Foreign experts team in Pokhara for plane crash investigationExperts say the accident was a terrible disaster because the plane plunged in clear weather for no apparent reason.
A team of foreign experts arrived in Kathmandu on Tuesday to support the investigation of Yeti Airlines Flight 691 that crashed on Sunday morning just before landing in the new airport, killing 71 people on board. One person is still unaccounted for.
There are a total of 11 foreign experts—four from the Bureau of Enquiry and Analysis for Civil Aviation Safety (BEA), an agency of the French government, responsible for investigating aviation accidents and incidents.
Similarly, six are from the aircraft manufacturer ATR, a Franco-Italian joint venture headquartered in Blagnac, France, and one expert from the European Union Aviation Safety Agency ( EASA ), an agency of the European Union (EU) responsible for civil aviation safety.
They travelled to Pokhara on Tuesday evening and were accompanied by another 11-member Nepali team—five of whom were from the investigation commission formed by the Nepal government.
“The experts will support Nepal’s investigation team,” said Buddhi Sagar Lamichhane, joint secretary at the Civil Aviation Ministry.
According to him, the commission has received both the cockpit voice recorder (CVR) and the flight data recorder (FDR).
“We will examine the CVR in Kathmandu, while the FDR will be sent abroad as we don’t have the facility to examine the recording here,” according to Lamichhane. “We have not yet decided to which country we should send the FDR.”
“The foreign experts will make safety recommendations based on what is learned from those investigations,” said Lamichhane.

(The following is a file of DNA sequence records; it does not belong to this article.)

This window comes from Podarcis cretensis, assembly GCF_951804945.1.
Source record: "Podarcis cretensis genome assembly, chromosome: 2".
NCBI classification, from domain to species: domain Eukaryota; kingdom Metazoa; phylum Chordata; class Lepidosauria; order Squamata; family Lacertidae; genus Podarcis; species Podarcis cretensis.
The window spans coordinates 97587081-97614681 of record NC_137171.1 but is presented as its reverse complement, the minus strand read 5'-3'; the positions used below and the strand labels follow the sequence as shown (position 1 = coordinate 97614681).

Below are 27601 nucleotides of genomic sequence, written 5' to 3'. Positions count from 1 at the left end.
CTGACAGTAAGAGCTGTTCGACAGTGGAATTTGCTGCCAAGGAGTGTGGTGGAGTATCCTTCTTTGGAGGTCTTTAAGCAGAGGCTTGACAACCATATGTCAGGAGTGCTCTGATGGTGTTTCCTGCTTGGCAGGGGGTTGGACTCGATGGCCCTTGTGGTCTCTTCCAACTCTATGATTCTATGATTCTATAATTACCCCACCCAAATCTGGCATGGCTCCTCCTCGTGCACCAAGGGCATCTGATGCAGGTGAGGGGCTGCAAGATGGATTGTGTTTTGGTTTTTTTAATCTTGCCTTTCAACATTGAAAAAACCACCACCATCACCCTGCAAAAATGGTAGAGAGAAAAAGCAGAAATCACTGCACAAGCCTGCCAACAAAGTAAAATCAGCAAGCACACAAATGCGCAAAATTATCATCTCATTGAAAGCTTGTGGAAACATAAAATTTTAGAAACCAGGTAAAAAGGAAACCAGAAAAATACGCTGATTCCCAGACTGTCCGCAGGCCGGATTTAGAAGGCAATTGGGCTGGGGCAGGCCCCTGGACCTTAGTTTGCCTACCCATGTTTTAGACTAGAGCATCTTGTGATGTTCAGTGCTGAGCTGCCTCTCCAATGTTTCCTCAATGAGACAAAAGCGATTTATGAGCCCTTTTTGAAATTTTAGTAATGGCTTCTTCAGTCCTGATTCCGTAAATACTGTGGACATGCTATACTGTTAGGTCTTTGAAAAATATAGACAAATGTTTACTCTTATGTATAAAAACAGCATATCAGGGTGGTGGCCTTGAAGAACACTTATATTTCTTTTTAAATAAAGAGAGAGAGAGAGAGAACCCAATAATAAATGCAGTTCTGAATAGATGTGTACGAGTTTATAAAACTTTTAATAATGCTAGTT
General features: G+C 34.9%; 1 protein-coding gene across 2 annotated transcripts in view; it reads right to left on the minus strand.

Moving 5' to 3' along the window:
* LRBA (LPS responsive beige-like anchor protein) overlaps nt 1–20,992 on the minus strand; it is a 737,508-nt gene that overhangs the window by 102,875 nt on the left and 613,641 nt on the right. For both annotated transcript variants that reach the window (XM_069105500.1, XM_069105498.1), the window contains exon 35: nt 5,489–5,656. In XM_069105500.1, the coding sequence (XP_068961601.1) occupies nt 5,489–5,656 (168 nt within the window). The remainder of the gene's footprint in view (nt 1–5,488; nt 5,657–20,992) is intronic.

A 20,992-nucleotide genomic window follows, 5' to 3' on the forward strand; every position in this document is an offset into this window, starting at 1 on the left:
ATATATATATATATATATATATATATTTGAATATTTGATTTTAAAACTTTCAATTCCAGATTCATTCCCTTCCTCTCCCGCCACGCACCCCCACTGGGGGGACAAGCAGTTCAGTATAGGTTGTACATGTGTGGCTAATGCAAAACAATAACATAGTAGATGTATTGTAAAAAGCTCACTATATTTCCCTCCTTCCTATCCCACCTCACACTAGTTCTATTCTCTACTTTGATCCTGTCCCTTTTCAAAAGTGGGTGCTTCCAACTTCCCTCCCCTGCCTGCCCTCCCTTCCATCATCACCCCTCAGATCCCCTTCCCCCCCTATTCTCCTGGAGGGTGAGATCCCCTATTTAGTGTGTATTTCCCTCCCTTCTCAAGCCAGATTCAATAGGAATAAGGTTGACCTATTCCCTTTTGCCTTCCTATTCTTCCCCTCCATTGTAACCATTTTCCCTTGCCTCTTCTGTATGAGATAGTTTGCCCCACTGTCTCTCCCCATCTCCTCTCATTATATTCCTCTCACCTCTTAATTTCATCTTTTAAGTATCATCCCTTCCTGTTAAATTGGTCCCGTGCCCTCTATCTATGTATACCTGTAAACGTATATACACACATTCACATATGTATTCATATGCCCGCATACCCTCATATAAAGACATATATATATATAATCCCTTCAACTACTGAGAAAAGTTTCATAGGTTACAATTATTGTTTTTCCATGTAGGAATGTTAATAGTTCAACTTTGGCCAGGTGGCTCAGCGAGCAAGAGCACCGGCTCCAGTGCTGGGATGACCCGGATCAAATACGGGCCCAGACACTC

Experts in Kathmandu have said the accident was a terrible disaster because the plane plunged in clear weather for no apparent reason.
There are many questions unanswered.
Meanwhile, Nepali authorities handed over the bodies of those killed to their family members in Pokhara.
In Kathmandu, according to Sudarshan Bartaula, spokesperson of Yeti Airlines, 48 bodies were airlifted and taken to the Tribhuvan University Teaching Hospital for postmortem.
“As it will take time to complete the postmortem, the bodies will be provided to the family members on Wednesday.”
Assistant Chief District Officer of Kaski Anil Kumar Shahi said that the body of one more victim was found on Tuesday afternoon.
“The body of one of the two missing victims has been found. The body was found after the flow of the river was reduced,” said Shahi.
Rescuers have been struggling to recover the remaining one body due to the difficult terrain.
Officials said that rescuers also recovered some body parts and a skeleton at the crash site on Tuesday and they were sent for the deoxyribonucleic acid (DNA) testing, in Kathmandu.